Sep 01, 2019 - 12:27 PM
Image via Pixabay
Marketers know, across the board, that traditional ads don’t work the way they once did. Consumers on the whole (but yes, millennials in particular) are more mistrustful of brands than they used to be, and harder to impress.
Ads also must compete with a bigger pool of other ads today. While ads once ran against each other in more limited spaces, like the newspaper or during commercial breaks, they now all swim in the vast ocean of the internet. Ads do still run in those conventional spaces too, but brands really need to find ways to grab consumers’ attention online if they want to stay relevant.
Brands have tried to stay internet-relevant in countless ways so far, some better than others. There’s influencer marketing, guerilla marketing, pop-up events, and much more. But brands also don’t really want to give up on the power of traditional ads - they just want to find a way to make them work.
Commercials, billboards, and other advertising traditions aren’t going to disappear anytime soon, even as they work less and less well. Brands already have everything in place to make those ads, so it’s easier to try to make traditional ads work for modern shoppers than it is to totally overhaul their marketing departments. Doritos really wants traditional ads to still work, because if they don’t, then drastic (expensive) advertising changes are needed. This name removal is an attempt to make those conventional ads more interesting to today’s jaded consumers.
Image via PixabayIs There Value in “Name-Dropping”?
As your question makes quite clear, you’re not a millennial - and you’re also not comfortable with the idea of a brand selling you something without the name attached. But why do you find this tactic, out of all the ways a brand could sell you stuff, so off-putting?
If you see the Pepsi logo, you will probably think about Pepsi. You don’t need to see the name to know the brand. Now, you may not go right out and buy a Pepsi, but seeing the logo alone is enough to put the brand in your mind.
The same applies for the logos of BMW, McDonald’s, Nike, and countless other brands. When you see the modern, nameless Starbucks logo, you don’t wonder where that coffee cup came from. While many brands don’t enjoy this level of recognition, some are just too big to ignore.
Brands like Doritos can flex this muscle by deliberately leaving their names out of ads and logos. Admittedly, it’s kind of obnoxious: the brand is bragging about its recognizability. But I don’t think this tactic merits the kind of vehemence with which you seem to oppose it. And it does have value, although it won’t magically push consumers (even millennials) to buy.
When a brand removes its name from its logo, it takes a place in the modern online world of symbols, slang, and shorthand. It’s a very fitting move in the age of the internet. To a young consumer, a single word or image can carry complex meaning, thanks to the rapidly-moving online world of memes and abbreviated communication. For example, few people under the age of 40 use the eggplant emoji to talk about eggplants.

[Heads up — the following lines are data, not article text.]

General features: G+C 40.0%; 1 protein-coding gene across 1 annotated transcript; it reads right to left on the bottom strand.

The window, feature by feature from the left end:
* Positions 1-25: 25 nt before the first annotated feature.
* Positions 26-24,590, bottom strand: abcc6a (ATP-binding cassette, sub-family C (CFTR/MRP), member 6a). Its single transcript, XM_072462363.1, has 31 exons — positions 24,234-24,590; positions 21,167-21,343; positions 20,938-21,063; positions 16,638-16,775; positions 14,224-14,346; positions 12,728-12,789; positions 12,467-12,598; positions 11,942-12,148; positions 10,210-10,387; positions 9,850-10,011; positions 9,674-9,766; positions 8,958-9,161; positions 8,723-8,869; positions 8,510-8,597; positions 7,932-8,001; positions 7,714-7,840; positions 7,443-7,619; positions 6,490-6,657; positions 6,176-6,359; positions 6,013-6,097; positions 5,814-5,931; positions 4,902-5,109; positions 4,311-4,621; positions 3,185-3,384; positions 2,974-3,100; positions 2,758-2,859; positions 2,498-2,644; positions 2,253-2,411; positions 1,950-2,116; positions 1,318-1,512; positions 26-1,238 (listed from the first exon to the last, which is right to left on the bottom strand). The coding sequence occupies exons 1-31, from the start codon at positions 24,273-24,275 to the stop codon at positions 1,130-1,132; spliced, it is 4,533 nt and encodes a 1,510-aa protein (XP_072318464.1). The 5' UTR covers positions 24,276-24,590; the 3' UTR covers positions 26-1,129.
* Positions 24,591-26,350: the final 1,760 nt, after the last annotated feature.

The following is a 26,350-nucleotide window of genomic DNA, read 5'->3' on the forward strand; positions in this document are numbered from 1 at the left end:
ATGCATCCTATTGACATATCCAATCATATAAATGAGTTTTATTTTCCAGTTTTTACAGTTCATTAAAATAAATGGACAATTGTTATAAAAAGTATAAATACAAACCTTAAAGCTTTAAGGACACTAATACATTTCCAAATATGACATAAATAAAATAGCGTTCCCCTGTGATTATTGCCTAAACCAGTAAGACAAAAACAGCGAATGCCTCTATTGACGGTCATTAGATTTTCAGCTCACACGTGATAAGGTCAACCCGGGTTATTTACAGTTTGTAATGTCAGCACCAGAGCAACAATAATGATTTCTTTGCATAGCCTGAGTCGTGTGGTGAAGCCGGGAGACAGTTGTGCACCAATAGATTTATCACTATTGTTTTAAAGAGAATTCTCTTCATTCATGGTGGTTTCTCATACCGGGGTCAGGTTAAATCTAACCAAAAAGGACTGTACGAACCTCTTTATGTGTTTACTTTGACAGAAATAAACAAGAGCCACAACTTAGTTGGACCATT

Doritos is trying to flex its power, but also to show, with a coy nod, that it fits in this modern world of quick messages and hidden meanings. And maybe not everyone is meant to “get it” - consumers who recognize the brand might feel a little bit special for solving the (very simple) puzzle.
Has the tactic measurably increased sales yet? Only Doritos knows. But it certainly has increased brand awareness, since so many people (yourself included) are now talking about Doritos thanks to these new ads.
Image via PixabayDo Brands Really Need Millennials?
While I understand that millennials are the popular scapegoats for many personal pet peeves, this form of advertising actually has much more to do with gen Z. Brands are still struggling to figure out what makes gen Z tick. Doritos’ attempt to seem sassy and subversive may not ultimately resonate with these young shoppers, but it’s almost certainly an attempt to.
Millennials, as people often forget, can be nearly 40 years old. While they, too, use memes and emojis heavily, they don’t rely on quick online symbolism nearly as much as gen Z does. They also may not be quite as ad-adverse as gen Z, since most millennials did grow up with conventional ads in the days before smartphones and Netflix.
And to answer your question: yes, brands should absolutely be sucking up to “these finicky millennials” (and gen Z too). Gen Z and millennials together account for about a third of the world’s total population. What brand wouldn’t want their attention?
Doritos’ advertising tactic, regardless of your personal thoughts about it, is well thought out and has the potential for success. Doritos is certainly not the first brand to deliberately drop the name from an ad or logo, and it surely won’t be the last. In fact, once a brand reaches a certain level of power, dropping the name can become a mark of success. It makes a statement: “Look how recognizable we are.”
I won’t pretend to understand your vitriol toward people under 40, or this relatively harmless advertising tactic. But I will suggest that if you want something to hate on, you could turn your attention to advertising’s more harmful trends, like Facebook’s scandalous lack of transparency. I hold no love for Doritos, but getting angry about a brand dropping its name from ads is a strange hill to die on.
Sep 03, 2019 - 02:03 PM
After tasting Takis, I no longer desire Doritos, which now seem bland and unsatisfying. Of course doritos still has the logistics might of PepsiCo behind it, such that it's virtually impossible to find a grocery store or gas station that doesn't sell them. I don't see how you can compete with PepsiCo even if you have a better product.